News that CAVU Aerospace is to open its fourth aircraft dismantling facility--in Victorville, California--provides further evidence for the booming market in second-hand parts.
While low fuel prices and delivery delays to several new aircraft programs have tempted many airlines to keep older aircraft in service for longer, cost-effective maintenance for mature fleets and their engines means an increasing reliance on used serviceable material.
ICF estimates that the USM market will grow from about $4.5 billion in 2016 to $7.7 billion in 2026, which in turn will drive demand from parts providers for aircraft to dismantle.
The consultancy predicts 9,300 aircraft retirements in the next decade, of which about 4,000 will be Airbus A320 and Boeing 737 narrowbodies.
CAVU dismantled 79 aircraft across its three scrapyards in 2017.
At present the most prized USM are life-limited parts from CFM56-5A and -7B engines and, to a lesser extent, the IAE V2500.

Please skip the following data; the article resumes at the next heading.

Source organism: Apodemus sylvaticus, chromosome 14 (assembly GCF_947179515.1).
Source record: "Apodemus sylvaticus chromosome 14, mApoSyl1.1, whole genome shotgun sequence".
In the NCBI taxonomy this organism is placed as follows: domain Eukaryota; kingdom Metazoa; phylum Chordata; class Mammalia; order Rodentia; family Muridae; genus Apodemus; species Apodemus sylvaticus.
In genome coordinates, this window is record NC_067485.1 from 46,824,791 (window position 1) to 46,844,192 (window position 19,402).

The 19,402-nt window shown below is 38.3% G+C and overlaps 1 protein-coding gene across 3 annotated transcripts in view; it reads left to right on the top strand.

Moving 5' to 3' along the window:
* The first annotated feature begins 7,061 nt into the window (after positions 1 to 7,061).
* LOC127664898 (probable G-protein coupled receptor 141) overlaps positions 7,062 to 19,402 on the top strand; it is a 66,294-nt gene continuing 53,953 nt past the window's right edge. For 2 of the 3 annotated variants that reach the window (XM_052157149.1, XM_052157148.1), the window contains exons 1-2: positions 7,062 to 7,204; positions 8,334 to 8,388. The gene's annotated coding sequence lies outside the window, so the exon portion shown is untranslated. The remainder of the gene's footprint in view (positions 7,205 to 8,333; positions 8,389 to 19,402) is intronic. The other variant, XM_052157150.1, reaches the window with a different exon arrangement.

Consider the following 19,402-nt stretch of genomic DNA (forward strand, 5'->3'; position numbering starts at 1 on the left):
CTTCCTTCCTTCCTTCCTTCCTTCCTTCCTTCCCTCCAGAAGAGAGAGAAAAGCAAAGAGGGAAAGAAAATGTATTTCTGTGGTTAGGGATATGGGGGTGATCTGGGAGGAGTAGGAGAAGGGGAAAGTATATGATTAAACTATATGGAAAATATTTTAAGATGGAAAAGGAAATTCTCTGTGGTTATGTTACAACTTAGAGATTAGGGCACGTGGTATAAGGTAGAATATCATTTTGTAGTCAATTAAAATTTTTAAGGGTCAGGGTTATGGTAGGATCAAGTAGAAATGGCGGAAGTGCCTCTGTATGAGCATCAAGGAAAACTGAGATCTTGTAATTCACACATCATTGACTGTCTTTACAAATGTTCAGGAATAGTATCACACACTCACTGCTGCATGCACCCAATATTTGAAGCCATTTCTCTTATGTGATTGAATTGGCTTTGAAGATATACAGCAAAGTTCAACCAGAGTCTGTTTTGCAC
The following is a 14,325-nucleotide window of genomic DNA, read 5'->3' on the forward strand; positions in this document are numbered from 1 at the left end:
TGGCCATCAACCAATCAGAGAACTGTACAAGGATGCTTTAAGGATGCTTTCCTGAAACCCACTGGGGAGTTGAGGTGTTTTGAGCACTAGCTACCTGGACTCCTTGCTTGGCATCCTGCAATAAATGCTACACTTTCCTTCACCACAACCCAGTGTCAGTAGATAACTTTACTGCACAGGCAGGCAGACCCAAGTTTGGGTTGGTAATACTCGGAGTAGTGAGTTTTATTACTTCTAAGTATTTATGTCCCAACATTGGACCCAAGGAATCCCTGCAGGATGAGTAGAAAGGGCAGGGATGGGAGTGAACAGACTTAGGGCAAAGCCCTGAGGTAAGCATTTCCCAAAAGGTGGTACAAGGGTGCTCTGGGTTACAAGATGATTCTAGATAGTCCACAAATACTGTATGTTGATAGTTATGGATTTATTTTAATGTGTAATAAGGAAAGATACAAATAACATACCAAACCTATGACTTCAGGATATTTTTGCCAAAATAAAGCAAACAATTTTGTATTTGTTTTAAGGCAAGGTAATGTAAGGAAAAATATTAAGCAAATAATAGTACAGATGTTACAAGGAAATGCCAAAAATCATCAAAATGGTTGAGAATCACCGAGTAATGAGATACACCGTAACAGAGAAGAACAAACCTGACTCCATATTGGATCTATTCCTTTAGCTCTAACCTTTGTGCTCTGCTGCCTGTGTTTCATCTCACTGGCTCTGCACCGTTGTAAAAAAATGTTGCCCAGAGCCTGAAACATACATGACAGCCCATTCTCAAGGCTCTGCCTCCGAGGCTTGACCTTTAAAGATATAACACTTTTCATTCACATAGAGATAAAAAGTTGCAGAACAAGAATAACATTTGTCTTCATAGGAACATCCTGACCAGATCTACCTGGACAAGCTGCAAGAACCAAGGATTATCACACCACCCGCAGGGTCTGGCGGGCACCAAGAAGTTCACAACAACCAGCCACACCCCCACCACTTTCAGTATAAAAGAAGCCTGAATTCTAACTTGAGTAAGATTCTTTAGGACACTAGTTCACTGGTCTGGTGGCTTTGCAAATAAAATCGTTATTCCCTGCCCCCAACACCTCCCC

This has led to strong demand from parts companies for those engines’ host aircraft, the A320 and 737 families.
Examples include a 10-year-old A319 acquired by Aerfin for teardown in 2017, and a 13-year-old A319 acquired by Touchdown Aviation for the same purpose.
Lessors are also getting in on the act, with China Aircraft Leasing (CALC) setting up its Aircraft Recycling International joint venture in 2014.
ARI was established to enhance CALC’s capabilities across the aircraft lifecycle, giving the lessor an outlet for its older aircraft.
ARI subsidiary Universal Asset Management has also acquired aircraft from other sources. In February it bought a portfolio of A340 equipment from Airbus Asset Management.
At first glance that might seem an odd choice given the A340’s unpopularity with airlines. However, the aircraft’s CFM56-5C engines, of which UAM bought nine, share numerous parts with the -5B.
Another sign, then, of the growing reach of the USM market.